Diffusing Essential Oils

People often ask why I love to diffuse essential oils.

Well being a long time scent junkie or should I say candle-holic, I was sad to learn that my addiction to burning a candle in every room just might not be the best thing I could’ve been doing for my health or for the health of those around me.  I simply had to find healthier and more organic way to satisfy my cravings. THE FACTS:

  • A lot of the candles we burn are made from paraffin wax, when you burn paraffin it forms the toxic substances benzene and toluene both of these are know to be carcinogens.
  • Some candles even have a tendency towards lead core in the wicks, nobody wants to release that in their environment.
  • Because we love beautiful things and the marketplace is appealing to our scenes, many of our candles even the soy ones are enhanced with artificial scents and colored with harmful dyes.

 

Enough said, I made the decision to my part by not spreading toxins in the air with my burning candles.

Diffusing pure essential oils gave me all of my fabulous scents with the  added benefit of promoting physical and mental health.  Just one of the many gifts of diffusing oil is that you can choose your oils to suit you and create customized blends of the oils to fit your mood or your current situation.

  • Blend them is your work space to create an atmosphere of clarity, energy and stimulate focus.
  • Use them in your home to promote, relaxation, calmness and a sense of general well being.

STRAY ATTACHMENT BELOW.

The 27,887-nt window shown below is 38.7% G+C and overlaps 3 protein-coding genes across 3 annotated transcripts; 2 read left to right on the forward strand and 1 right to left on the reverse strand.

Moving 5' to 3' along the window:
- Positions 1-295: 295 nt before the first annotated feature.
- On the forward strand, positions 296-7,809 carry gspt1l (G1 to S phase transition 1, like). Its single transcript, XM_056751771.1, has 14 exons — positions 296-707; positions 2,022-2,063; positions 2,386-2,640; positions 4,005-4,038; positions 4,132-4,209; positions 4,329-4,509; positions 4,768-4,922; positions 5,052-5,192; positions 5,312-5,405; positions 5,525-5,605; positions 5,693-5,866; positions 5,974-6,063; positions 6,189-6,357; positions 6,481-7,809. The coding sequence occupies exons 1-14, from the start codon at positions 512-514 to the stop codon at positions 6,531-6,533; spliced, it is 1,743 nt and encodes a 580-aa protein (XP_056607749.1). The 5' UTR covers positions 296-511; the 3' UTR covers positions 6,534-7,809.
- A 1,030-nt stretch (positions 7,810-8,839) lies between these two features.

• In your bedroom use one oil in the evening for a restful night sleep and in the morning to strength and toning while doing your morning meditation or exercise.

I chose Neal’s Yard Remedies, because I think of them at the pioneers of essential oils. Their oils are all 100% pure and unadulterated.

They believe that wild-crafted and organically grown plants are better for you, the growers and pickers, their communities and the environment. By severely restricting the use of harmful chemical fertilizers and pesticides that are used you can be sure you are getting the best possible product.

To order call us . 813.287.2253 or shop online @ https://us.nyrorrganic.com/shop/ig2go

04.11.17 Neals Yard ad

Re-Vamp Your Breakfast Recipes, try a Quinoa Bowl

Why try a quinoa bowl for breakfast? Quinoa is a complete protein, meaning it has all 10 essential amino acids, and a high fiber content. One cup of cooked quinoa contains 5 grams of satiating fiber, having it for breakfast will help to arm your body with the tools it needs to get through the day and stay fuller longer. As an added bonus, quinoa is packed with health boosters like zinc, calcium, iron, riboflavin, heart healthy fats and antioxidants that have been found to reduce inflammation.quinoa bowl

Recipe: Quinoa Breakfast Bowl
Prep Time: 5
Cook Time: 15